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17 Wing Sergeant Spence added to the Southern Chiefs’ Organization Veterans Wall of Honour

Sergeant Jessica Spence was, as she said, “surprised and honoured” when her name was added to the Southern Chiefs’ Organization Veterans Wall of Honour last year.


After all, Sgt Spence, who is 2IC of Operations at Food Services, is still a serving a member of the Canadian Armed Forces.


“A lot of past and present Manitoba (Indigenous) veterans are on this wall,” she said to The Voxair on May 21.


A quick search on Google turns up the Wall of Honour website.


“Southern Chiefs’ Organization recognizes First Nation Veterans from southern Manitoba for their valiant bravery, sacrifice, and achievements, says the online information.

“To honour them, SCO has created a Wall of Honour, featuring Veterans from our 34 Anishinaabe and Dakota First Nations. We thank these courageous and hard-working individuals for their service.”


The site has concise profiles on numerous First Nations veterans from as far back as the early 20th century.


Sgt Spence’s write up, which includes a photograph, notes that she has “over 15 years of service with the Canadian Armed Forces, beginning with her graduation from the Royal Canadian Navy Raven Program in 2006.


“Jessica then joined the regular force in 2009 as a Navy Culinary Technician. Jessica spent 13 years in the Navy, acquiring over 360 days at sea aboard many ships, including HMCS Vancouver, HMCS Ottawa, HMCS Winnipeg, and the HMCS Oriole.


“During her time aboard HMCS Vancouver, Jessica deployed overseas to the Mediterranean Sea and earned two NATO medals. Jessica has a total of three medals, including the Canadian Forces’ Decoration medal (CD).  As of January 2024, Jessica is in the Airforce, posted to 17 Wing in Winnipeg, Manitoba. She is the second in command of kitchen operation at 17 Wing Mission Support Squadron.”


Sgt Spence explained retired CAF member Justin Woodcock, who she met at an SCO sponsored workshop for veterans and current serving CAF personnel in Winnipeg last November, was responsible for putting her name on the Veterans Wall of Honour.

“He was in the army and transferred to the navy and got out after nine years,” Sgt Spence said.


“Then, he trained as a social worker. Then, he started working with the SCO.”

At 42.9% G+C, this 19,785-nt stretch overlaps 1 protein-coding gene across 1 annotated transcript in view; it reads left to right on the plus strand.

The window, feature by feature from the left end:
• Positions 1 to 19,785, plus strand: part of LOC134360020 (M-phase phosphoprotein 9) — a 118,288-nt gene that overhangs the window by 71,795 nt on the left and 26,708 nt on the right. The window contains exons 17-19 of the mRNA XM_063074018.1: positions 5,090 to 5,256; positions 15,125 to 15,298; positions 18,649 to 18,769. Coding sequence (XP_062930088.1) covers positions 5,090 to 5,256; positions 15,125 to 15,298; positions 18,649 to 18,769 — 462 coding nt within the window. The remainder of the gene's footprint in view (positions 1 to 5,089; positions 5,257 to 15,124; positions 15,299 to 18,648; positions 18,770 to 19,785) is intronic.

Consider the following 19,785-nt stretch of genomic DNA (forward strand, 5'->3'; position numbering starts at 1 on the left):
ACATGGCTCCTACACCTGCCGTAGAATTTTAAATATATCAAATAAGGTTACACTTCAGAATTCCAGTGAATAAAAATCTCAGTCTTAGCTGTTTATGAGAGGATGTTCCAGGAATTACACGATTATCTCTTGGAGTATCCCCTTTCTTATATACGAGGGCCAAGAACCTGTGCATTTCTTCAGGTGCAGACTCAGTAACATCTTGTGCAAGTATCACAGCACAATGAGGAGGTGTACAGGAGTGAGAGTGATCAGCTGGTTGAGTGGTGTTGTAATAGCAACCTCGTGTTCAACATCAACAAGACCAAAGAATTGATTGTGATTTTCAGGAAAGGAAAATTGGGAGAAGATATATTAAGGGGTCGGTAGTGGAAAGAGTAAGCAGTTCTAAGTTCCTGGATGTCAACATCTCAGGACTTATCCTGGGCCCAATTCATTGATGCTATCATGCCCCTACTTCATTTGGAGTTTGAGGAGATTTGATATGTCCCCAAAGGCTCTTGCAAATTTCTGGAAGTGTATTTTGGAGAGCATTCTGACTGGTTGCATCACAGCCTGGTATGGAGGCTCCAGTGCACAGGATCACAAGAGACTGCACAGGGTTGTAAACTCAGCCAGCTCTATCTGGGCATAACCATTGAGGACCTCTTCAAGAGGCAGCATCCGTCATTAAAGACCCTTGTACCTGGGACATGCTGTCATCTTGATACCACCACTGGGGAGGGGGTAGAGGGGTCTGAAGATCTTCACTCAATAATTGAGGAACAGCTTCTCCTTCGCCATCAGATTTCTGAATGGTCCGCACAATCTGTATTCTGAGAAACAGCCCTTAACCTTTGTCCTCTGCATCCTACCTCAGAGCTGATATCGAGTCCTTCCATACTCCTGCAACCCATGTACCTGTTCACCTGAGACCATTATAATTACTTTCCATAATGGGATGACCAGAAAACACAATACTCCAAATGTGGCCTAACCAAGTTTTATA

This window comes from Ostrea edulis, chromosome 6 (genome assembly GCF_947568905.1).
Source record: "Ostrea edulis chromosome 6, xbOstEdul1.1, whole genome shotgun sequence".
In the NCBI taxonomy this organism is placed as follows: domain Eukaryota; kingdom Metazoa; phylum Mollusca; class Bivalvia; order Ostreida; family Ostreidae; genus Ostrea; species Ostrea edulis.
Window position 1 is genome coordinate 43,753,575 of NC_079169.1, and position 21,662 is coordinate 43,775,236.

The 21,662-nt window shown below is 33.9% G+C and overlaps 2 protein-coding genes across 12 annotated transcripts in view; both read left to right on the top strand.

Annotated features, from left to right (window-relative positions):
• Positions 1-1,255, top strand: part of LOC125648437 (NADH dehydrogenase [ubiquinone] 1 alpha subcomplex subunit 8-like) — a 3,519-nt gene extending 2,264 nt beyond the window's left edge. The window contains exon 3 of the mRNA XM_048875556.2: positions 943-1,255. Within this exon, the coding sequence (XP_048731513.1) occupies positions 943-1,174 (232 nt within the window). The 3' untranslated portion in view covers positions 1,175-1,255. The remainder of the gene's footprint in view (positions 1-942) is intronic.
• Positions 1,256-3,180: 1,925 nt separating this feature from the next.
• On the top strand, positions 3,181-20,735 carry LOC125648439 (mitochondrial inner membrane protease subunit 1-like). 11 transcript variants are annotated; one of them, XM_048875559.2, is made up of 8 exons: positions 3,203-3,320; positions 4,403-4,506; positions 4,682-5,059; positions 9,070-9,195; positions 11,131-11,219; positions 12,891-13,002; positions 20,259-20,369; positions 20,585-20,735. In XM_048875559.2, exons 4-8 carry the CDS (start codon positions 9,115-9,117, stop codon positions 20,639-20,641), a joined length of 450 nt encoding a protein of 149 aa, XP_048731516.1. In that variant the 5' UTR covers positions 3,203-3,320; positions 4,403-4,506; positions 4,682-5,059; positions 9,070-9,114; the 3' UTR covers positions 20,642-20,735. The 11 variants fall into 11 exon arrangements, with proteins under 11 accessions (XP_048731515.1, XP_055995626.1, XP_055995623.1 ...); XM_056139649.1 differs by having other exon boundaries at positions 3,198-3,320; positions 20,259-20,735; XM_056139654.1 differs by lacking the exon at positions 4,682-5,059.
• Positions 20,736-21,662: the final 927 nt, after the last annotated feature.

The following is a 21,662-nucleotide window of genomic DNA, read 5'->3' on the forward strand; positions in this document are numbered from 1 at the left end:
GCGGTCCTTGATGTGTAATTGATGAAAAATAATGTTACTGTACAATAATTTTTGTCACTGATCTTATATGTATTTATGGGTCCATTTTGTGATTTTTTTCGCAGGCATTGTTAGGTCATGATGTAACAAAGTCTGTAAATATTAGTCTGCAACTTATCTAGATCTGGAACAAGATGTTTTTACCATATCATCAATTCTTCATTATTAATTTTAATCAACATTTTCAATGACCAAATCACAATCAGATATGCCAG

Mr. Woodcock was involved in setting up the Wall of Honour just over three years ago.

“He brought the planning and organization of the Indigenous veterans program that he started to run,” Sgt Spence said.


“He’s also touched bases with military members to start this program for Indigenous veterans. Justin had a power point presentation about the wall, and it would flash up new members. I noticed there weren’t any women represented. I mentioned to him that you had to have more females represented on the wall too.


“Justin said I was the prime candidate to be up on the wall. So, he asked me a question and did up a little article of myself. He asked me if I could be up there and asked for a photograph. I said ‘of course.’”


Although the wall is currently a digital wall, there are plans to make it into a wall banner at some point, Sgt Spence said.


“Now, I’m included on the wall,” she added.


“I feel pretty good that he asked me to be on the Wall of Honour. It’s an honour to be on the wall beside veterans who have done many years in the CAF.”


Sgt Spence also mentioned that she is representing the CAF at the 80th anniversary D Day commemorations in Normandy, France on June 6. She will be the CAF Eagle Staff carrier.

“I feel proud to have been selected for this task,” Sgt Spence said.


She will be writing an article for the Voxair about the experience in Normandy after her return.

 

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